Acclaimed musician Zaachariaha Fielding of Electric Fields has finally found the “patience” required to produce visual art. He says his first exhibition, at APY Gallery Adelaide, is “colourful and emotional”.
Zaachariaha Fielding is turning canvases into confessionals
CityMag speaks with Zaachariaha Fielding, musician from Electric Fields, and now a multidisciplinary artist, originally from the Aṉangu Pitjantjatjara Yankunytjatjara Lands, early on Wednesday, 18 November.
This is the same day South Australians will eventually be told to enter a six-day lockdown.
Due to the growing concern, Zaachariaha’s inaugural visual art exhibition, Gold and Silver Linings, is likely be postponed, and his family in the APY lands probably won’t be able to attend.
Despite this, the artist remained optimistic.
Gold and Silver Linings
Showing now until Thursday, 10 December
9 Light Square, Adelaide 5000
Mon—Fri: 9am ’til 5pm
Saturday: 10am ’til 4pm
“It’s been a roller coaster, the wheel of fortune – up and down, up and down,” Zaachariaha says of the year that’s been.
“And this is definitely a down moment at the moment. But I’m finding ways to get through.”
A coping mechanism for Zaachariaha throughout 2020 has been art.
When coronavirus first hit in March, the musician left the city to join his family in Mimili on the APY Lands.
The pandemic allowed Zaachariaha some time away from the hectic touring schedule of electro-soul outfit Electric Fields, and gave him the opportunity to take to paper and canvas with his nieces and nephews.
He found the practice of painting therapeutic.
“It started off just… as a way for me to relax,” Zaachariaha says.
“I did attempt painting when I was really young, and I enjoyed it, but then I wasn’t mentally ready for it. It requires patience and I didn’t really have that back then.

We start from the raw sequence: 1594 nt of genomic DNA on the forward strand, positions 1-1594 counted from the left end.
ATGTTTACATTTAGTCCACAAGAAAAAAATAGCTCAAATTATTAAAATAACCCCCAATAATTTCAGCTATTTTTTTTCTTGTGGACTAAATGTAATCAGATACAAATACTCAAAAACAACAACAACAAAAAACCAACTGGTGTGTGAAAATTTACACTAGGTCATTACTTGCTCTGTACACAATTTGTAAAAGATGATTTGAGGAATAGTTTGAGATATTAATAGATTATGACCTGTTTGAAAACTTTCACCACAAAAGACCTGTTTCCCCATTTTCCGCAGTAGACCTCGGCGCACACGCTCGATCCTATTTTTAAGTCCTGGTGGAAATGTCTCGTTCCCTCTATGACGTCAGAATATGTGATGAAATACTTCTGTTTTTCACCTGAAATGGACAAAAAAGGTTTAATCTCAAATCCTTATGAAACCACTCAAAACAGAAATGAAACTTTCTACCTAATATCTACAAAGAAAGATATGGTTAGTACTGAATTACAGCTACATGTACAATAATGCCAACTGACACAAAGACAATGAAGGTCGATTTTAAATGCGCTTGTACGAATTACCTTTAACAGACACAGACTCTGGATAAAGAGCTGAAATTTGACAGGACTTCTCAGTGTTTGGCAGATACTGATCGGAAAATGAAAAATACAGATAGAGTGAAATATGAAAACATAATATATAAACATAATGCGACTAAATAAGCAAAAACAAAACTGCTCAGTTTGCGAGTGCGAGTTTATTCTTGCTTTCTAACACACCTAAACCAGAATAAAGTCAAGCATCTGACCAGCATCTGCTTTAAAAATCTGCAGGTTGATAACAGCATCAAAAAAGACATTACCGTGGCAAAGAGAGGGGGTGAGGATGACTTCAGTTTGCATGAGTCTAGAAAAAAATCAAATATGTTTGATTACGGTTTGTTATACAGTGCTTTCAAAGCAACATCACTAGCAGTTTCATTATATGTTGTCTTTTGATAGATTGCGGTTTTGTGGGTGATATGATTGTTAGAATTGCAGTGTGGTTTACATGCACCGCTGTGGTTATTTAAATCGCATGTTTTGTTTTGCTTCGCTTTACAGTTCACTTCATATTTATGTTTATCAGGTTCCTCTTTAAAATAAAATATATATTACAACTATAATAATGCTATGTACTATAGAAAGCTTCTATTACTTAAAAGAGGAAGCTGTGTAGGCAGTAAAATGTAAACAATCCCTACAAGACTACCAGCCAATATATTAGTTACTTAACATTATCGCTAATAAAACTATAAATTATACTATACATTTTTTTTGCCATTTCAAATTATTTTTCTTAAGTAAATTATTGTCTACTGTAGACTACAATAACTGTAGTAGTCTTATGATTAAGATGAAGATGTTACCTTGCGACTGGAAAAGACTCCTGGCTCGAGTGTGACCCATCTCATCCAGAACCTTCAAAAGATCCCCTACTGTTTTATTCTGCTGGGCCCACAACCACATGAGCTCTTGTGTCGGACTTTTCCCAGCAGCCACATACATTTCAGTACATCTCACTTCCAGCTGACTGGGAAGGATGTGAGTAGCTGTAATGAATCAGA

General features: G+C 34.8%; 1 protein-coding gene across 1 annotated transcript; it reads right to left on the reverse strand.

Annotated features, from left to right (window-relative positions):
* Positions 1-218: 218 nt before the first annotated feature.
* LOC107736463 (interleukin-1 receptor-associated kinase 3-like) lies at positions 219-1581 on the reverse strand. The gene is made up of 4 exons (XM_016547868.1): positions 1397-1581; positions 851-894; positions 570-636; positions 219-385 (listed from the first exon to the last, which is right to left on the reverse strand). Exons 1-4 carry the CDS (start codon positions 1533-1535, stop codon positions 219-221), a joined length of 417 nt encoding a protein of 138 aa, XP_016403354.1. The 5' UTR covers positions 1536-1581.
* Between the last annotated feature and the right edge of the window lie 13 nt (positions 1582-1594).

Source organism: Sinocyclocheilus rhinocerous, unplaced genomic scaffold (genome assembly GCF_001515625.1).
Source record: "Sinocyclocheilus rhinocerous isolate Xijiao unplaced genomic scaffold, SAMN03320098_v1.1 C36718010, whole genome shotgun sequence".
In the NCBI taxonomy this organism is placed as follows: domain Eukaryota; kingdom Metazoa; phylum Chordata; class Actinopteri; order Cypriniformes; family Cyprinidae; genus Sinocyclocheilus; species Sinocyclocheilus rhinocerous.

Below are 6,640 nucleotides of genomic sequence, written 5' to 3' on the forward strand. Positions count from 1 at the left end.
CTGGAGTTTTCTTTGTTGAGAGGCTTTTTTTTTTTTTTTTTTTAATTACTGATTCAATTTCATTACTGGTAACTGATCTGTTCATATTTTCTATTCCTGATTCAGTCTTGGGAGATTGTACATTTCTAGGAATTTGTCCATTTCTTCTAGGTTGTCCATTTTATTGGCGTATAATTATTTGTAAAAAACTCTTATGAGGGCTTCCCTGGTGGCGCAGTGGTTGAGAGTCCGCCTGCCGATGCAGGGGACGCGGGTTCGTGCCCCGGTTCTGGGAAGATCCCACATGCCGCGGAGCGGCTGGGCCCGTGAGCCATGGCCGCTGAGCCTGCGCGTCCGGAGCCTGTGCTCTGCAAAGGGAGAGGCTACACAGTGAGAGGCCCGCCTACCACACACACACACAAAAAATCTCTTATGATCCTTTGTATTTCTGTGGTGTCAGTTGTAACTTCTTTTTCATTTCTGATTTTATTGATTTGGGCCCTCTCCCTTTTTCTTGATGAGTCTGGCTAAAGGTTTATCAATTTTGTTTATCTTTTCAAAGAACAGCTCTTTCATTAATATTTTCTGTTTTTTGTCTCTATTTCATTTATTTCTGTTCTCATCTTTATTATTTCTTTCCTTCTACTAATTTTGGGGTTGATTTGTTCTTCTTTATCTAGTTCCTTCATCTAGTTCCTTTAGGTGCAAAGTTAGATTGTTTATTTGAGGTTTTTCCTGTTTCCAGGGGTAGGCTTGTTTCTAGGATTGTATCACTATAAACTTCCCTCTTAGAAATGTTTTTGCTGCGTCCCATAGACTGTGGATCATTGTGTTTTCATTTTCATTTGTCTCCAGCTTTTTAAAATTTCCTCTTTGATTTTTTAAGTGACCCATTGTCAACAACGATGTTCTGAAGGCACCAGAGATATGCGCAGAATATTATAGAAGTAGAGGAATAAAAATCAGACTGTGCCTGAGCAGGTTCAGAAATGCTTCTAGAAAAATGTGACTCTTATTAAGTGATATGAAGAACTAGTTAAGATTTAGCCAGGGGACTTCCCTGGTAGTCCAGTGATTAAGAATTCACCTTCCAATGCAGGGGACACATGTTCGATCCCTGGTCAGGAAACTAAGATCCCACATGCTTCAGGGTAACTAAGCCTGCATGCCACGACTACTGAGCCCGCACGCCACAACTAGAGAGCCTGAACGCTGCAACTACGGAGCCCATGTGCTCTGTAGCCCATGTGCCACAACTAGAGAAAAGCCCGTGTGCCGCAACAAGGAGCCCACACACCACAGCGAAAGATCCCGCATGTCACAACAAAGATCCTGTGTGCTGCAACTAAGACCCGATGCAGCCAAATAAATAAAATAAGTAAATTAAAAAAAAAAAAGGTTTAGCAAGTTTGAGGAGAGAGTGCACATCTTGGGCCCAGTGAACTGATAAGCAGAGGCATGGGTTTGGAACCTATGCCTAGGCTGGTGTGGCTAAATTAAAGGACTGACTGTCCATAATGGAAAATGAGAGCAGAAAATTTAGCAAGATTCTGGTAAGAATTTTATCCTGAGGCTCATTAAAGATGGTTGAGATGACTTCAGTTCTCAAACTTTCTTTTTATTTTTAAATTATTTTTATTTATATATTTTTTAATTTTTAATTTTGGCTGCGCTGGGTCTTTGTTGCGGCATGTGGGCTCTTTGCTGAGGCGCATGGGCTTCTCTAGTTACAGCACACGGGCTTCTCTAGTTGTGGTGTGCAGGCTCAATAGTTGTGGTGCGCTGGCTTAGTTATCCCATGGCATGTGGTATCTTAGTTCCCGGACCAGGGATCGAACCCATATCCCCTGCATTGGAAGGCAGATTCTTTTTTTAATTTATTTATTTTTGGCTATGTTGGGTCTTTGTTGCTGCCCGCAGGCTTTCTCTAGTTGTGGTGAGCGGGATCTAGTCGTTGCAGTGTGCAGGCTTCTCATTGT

“But this COVID thing gave me the opportunity. It started off just me and my little sister and my dad, and we were just banging on one canvas and just doing these little infinity signs. It was so much fun.”
As the eldest of the nine siblings, Zaachariaha says he felt the brunt of the “rawness” in the community and within his family.
Growing up gay and “different” – as well as “just being Aboriginal” – presented challenges to Zaachariaha, but his experience made life easier for his younger siblings and their children.
“It was just really hard to just be in my vessel,” Zaachariaha explains.
“I think when the younger ones are a lot more relaxed, it’s because I feel that the ones before them have paved a way for them to not feel so stressed.”
Zaachariaha eventually returned to Adelaide after the first lockdown, and joined a group of artists working at the APY Art Centre Collective.
With his newfound patience, he produced enough work to put together his exhibition, Gold and Silver Linings, which did eventually open at APY Gallery and is currently on show.
Throughout his time at the APY Art Centre, Zaachariaha says he developed a natural affinity to the space and for those who inhabit it, as hearing the other artists’ stories and seeing their paintings brought him back to Mimili.
“They have these conversations in the gallery and it reminds me so much of home,” Zaachariaha says.
“The essence is there. It’s so deep because that’s my memory as a child.”
Zaachariaha describes his Gold and Silver Linings works as “colourful and emotional”, and says they act as journals for how he’s dealt with a tumultuous year.
The colours, for example, were all chosen purposefully, as were the figures he chose to paint, such as the giant serpent.
Zaachariaha’s two art practices, visual arts and music, will co-exist harmoniously, he says, and allow him to explore who he is more rigorously.
And Electric Fields fans hungry for new music shouldn’t need to be patient too much longer. Zaachariaha says there are new songs “you’re going to dance to” planned for release in early 2021.
“I’m really excited for people to hear the new material and for them to see the colours – and with the same eye as you do when you look at a piece of art,” he says.
Gold and Silver Linings is on show now at APY Gallery until 10 December. The gallery will hold a closing event for the exhibition on 10 December from 6pm.
You can also browse the works here.